Our goodbyes were hard. I think it is amazing that in only three days we built such strong friendships that will last a lifetime. I hope to see them all again someday. I still can’t believe how inviting the kids we met were. In the United States, we are used to being reserved, or observing each other, until we feel safe around new people. Here they want to learn about your culture and teach you about their culture. It’s something you don’t see all the time and we take it for granted. They seem proud of their history. Sometimes I feel ashamed of our past.
One of my new friends that I made at Tembisa said, “I will miss you.” This warmed my heart. I am proud that we had made so many connections across the world and learned that in many ways they are just like us.
During my time at Tembisa, I learned that I can love a person within ten minutes of meeting them. This turned out to be the case for all the Tembisa students that we sang with. The third day we spent at Tembisa was the day of the performance; the day that would end with excruciating and bittersweet goodbyes. I think I’ve been saying the phrase, “This is the most fun I’ve ever had in my life,” quite a lot on this trip, but our performance was more than fun, was more than exciting, to a point that I can’t even explain.
The day started out with our huge bus pulling up to the now familiar group of dusty buildings and benches, greeted by our new friends in the courtyard. One boy, Sabelo said good morning by blowing everyone away with his insane beatboxing. As we slowly filed in around him, some people were just staring at him in awe, some were bouncing their heads to the beat, and some were strangely dancing. They did not even care what everyone else thought because we all felt so close and felt so much love that there was no judgment. While I have a special place in my heart for the Tembisa kids, I formed a friendship with one girl in particular. Her name meant happiness. Whenever I saw her, or made eye contact across the singing circle with her, she would break into a HUGE smile, making me smile, and we would both start dancing and laughing. I admit this caused Thulani to yell, “No dancing!” once or twice but I must say, Happiness created happiness.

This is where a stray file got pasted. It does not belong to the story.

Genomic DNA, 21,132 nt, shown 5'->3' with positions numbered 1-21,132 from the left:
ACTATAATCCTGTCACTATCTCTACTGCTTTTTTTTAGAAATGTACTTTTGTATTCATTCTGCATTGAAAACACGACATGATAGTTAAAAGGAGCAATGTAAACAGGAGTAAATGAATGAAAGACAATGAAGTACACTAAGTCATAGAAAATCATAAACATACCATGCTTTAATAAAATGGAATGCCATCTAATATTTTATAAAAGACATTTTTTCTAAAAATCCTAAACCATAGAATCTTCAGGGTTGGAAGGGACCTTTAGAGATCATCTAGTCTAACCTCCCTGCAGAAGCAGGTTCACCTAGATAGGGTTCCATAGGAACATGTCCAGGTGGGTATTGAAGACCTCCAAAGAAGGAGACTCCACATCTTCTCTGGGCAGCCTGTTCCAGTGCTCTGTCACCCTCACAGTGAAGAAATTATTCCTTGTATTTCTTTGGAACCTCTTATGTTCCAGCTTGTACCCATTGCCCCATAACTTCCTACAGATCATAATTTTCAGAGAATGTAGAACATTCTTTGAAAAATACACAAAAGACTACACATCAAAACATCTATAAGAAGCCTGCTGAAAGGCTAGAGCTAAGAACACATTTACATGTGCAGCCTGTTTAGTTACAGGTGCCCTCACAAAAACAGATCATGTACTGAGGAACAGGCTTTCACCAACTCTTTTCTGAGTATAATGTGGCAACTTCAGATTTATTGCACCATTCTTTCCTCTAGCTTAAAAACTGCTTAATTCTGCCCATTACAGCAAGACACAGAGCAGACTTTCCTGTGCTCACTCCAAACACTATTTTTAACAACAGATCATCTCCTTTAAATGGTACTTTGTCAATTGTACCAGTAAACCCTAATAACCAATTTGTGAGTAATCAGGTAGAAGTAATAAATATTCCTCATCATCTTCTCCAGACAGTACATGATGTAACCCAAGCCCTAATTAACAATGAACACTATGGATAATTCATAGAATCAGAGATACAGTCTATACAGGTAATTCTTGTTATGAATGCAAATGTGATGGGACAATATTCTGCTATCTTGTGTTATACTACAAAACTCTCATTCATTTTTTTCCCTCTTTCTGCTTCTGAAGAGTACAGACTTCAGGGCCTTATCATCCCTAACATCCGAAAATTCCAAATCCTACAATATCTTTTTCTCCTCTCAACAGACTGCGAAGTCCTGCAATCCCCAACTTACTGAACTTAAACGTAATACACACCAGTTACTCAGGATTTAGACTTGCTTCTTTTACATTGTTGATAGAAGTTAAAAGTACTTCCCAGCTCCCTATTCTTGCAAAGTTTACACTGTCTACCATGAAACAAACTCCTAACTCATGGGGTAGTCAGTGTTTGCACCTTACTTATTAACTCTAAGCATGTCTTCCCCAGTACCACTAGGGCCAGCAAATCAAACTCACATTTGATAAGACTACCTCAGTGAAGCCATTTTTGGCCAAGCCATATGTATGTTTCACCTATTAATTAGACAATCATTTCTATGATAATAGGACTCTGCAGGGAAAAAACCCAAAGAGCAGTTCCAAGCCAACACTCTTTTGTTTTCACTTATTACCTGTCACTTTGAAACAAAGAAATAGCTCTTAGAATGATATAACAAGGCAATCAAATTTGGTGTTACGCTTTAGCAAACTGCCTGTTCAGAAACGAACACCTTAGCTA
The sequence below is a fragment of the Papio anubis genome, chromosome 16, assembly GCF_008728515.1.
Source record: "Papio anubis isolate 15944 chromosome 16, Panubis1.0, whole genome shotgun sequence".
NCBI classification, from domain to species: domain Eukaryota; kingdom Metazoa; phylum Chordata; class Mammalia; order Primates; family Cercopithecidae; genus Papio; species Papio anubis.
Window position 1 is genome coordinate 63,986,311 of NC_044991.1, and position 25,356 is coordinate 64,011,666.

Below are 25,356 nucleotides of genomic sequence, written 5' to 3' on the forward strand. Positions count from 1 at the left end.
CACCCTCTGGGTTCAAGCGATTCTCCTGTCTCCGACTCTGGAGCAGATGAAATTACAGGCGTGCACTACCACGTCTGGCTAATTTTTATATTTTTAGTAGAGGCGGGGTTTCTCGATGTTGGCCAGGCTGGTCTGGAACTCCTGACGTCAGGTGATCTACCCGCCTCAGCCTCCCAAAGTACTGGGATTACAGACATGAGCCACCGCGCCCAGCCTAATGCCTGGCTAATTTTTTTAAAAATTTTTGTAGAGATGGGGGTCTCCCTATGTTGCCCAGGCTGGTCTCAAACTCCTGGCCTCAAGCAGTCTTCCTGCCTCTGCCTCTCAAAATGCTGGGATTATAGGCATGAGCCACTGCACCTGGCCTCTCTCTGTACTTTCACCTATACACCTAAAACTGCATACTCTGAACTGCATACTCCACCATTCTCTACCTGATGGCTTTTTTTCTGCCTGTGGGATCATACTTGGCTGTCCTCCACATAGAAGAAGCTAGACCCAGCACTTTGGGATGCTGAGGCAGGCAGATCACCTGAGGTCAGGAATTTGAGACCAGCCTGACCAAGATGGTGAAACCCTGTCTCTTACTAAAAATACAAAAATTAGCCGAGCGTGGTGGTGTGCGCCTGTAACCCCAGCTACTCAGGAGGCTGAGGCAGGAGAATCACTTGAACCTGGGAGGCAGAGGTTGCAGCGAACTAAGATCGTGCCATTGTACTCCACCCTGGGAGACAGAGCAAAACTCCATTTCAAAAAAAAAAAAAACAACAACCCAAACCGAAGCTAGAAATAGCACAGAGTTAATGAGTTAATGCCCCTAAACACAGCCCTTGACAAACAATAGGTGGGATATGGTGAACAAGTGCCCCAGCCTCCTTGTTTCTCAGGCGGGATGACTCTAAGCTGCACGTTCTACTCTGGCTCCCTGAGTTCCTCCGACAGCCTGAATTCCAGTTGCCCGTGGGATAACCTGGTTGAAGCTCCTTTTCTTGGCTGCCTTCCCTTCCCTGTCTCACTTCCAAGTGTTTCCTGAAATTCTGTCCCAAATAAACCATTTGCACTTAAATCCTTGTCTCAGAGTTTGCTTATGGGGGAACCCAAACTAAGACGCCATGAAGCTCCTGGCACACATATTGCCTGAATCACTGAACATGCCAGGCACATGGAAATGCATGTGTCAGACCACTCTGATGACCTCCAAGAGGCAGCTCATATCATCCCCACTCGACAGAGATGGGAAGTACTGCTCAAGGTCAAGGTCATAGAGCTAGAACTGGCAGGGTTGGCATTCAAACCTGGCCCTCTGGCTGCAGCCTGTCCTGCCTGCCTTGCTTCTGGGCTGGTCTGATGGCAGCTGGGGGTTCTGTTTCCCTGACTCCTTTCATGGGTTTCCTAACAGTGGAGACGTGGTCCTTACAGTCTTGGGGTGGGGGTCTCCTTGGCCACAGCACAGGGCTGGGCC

After one of the best shows I’ve ever performed in, all the singers gathered around a man who was giving a speech and during that entire time, me and Happiness just hugged each other. Even though it was just a hug, I knew I had made a friend for life. She was the person who made me realize that I can love a person less than ten minutes after meeting them.
While I should probably be talking about how the performance went, instead I’m going to talk about the magic maker that created the show, Thulani. Thulani is literally one of the most amazing artists I’ve ever met. For some reason, Thulani is the kind of person who has a ridiculous amount of technique for putting things together and making everything that he creates sound stunning. I remember the first day that we walked into his studio and we were greeted by him and all the kids. Thulani asked us to sing for him so he could hear what we had prepared. I thought we did a pretty good job up until Thulani made us listen to the kids sing the song he had prepared, and my mouth fell open. To be honest, I was flushed with a little bit of embarrassment because I could tell he had worked his magic on those students but it also made me 1000 times more excited to learn as much as I could from him. Thulani isn’t the kind of person who gets respect by yelling at kids until they’re scared of him; he gets it from showing them what they can do if they work with him. He makes everything sound so good that even if you absolutely hate singing, you want to get up, clap your hands, sway your hips, and sing at the top of your lungs. With Thulani’s gift, the day of the performance I wasn’t scared or embarrassed whatsoever because I knew that our work with this short, excited, incredible man had prepared us to present our best.